Dr Rania Awaad was participating in a virtual religious program this Ramadan when the discussion turned into an unexpected question: is it religiously okay to say a prayer for someone who has committed suicide?
Suicide is a complex and delicate subject that Awad, as director of the Muslim Mental Health and Islamic Psychology Laboratory at Stanford University, is familiar with – but a topic she says is not discussed enough in American Muslim communities. When it does, she said, it’s often misunderstood and surrounded by misconceptions.
Awaad and other mental health professionals are trying to change that, working alongside some religious leaders and activists to bring nuance and compassion to these conversations, raising awareness among Muslim communities about suicide prevention and health. mental health and provide advice appropriate to religion and culture.
The effort took on new urgency following an apparent murder-suicide in April that left six family members dead in Allen, Texas (about 42 miles northeast of Dallas), sending waves shock to Muslim communities in the region and beyond. Investigators believe that two brothers made a pact to kill their parents, sister and grandmother before killing themselves.
The incident sparked a wave of activity in Muslim spaces, from public mental health discussions and suicide response trainings to healing circles and private conversations.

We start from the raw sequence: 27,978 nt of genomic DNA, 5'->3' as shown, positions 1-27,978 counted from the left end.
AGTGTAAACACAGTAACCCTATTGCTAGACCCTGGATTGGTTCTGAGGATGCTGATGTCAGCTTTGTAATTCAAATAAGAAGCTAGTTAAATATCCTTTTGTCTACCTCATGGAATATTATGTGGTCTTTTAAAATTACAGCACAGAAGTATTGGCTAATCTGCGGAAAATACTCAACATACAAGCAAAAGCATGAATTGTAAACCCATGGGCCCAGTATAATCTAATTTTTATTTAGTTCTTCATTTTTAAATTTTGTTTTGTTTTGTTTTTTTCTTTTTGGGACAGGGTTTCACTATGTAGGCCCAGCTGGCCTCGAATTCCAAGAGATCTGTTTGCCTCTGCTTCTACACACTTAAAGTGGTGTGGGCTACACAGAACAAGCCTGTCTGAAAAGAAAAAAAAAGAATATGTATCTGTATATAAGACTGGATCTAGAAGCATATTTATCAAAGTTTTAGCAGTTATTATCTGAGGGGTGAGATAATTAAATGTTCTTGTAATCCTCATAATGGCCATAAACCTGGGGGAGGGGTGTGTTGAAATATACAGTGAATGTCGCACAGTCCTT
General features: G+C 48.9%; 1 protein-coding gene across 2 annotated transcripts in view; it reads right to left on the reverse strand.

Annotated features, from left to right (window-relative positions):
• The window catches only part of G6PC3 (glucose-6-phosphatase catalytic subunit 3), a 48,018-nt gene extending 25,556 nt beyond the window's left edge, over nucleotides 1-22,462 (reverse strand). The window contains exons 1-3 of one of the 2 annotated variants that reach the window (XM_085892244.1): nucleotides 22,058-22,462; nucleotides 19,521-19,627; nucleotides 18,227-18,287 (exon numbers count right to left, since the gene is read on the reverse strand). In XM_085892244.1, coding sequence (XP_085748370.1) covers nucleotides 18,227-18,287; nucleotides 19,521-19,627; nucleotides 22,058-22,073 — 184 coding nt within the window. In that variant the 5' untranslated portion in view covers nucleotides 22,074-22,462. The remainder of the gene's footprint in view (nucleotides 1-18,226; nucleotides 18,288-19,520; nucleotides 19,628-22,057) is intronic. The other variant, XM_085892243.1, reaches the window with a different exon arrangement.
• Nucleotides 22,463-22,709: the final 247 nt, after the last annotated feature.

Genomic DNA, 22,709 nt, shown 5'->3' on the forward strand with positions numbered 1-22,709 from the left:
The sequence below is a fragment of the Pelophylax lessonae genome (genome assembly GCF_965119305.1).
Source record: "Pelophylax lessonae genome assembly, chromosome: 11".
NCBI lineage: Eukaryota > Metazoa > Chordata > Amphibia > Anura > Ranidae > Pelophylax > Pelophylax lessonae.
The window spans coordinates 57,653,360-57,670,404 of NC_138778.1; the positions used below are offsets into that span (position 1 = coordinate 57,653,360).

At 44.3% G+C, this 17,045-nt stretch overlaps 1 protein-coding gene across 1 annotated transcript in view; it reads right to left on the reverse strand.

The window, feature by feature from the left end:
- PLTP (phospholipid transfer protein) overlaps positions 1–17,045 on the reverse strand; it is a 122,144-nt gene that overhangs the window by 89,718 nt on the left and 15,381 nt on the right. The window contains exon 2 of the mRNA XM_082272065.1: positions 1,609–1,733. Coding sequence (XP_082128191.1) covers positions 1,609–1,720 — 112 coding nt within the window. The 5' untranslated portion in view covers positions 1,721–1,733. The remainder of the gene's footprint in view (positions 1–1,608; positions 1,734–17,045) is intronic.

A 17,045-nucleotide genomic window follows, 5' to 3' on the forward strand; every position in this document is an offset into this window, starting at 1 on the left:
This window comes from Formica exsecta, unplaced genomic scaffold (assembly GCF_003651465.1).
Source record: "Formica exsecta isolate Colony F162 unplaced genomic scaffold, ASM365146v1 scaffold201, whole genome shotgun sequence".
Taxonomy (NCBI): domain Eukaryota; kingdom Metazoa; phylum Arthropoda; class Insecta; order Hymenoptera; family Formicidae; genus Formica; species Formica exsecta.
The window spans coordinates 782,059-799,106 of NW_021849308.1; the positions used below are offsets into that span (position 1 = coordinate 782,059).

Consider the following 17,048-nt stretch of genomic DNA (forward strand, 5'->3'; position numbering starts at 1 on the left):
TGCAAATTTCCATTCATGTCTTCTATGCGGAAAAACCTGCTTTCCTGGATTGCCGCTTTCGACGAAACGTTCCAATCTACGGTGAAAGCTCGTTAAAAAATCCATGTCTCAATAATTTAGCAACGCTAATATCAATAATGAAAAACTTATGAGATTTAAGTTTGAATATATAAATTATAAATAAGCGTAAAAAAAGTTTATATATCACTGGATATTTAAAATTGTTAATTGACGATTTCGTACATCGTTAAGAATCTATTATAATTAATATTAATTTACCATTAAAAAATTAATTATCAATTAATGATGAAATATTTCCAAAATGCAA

“The initial reaction from the community was a total shock,” said Imam Abdur Rahman Bashir of the Islamic Association of Allen, where the family’s funeral took place. “Their reaction changed from shock, grief to worry for the other families around them: are they saying something they can’t hear? Is there something they can’t see ?”
“It definitely opened the conversation to understanding what mental health is and the importance of mental wellness,” he added.
Suicide is theologically outlawed under Islam, and Awaad, while acknowledging this, has a nuanced view of the problem, arguing that it is not for people to judge. Contrary to what she has heard about people who have committed suicide, she believes the deceased should receive prayers regardless of how they died.
“We don’t know the state of a person when they reach this point in their life, and we don’t know their mental state at that time,” she said. “… Only God can judge this.”
BREAKING THE STIGMA
The importance of seeking professional help with mental health issues, regardless of what people may say, is a message the Texas Muslim Women’s Foundation sought to convey in a recent video. Aimed at the South Asian American community, it featured actors, young activists and others sharing their experiences to help break down stigma.
Some community leaders in Texas have addressed suicide and mental health issues after a Muslim American woman committed suicide in 2018, according to Saadia Ahmed, director of the foundation’s youth leadership program. After Allen’s tragedy, she heard from many people who have reached out to share their personal battles or ask how to get help for loved ones.
A young man said he had thoughts of suicide in the past and getting help made things better. There was a high school student who needed therapy but her parents weren’t giving it to her; with the help of a school counselor, she ended up getting help. Ahmed also heard from parents worried about their children.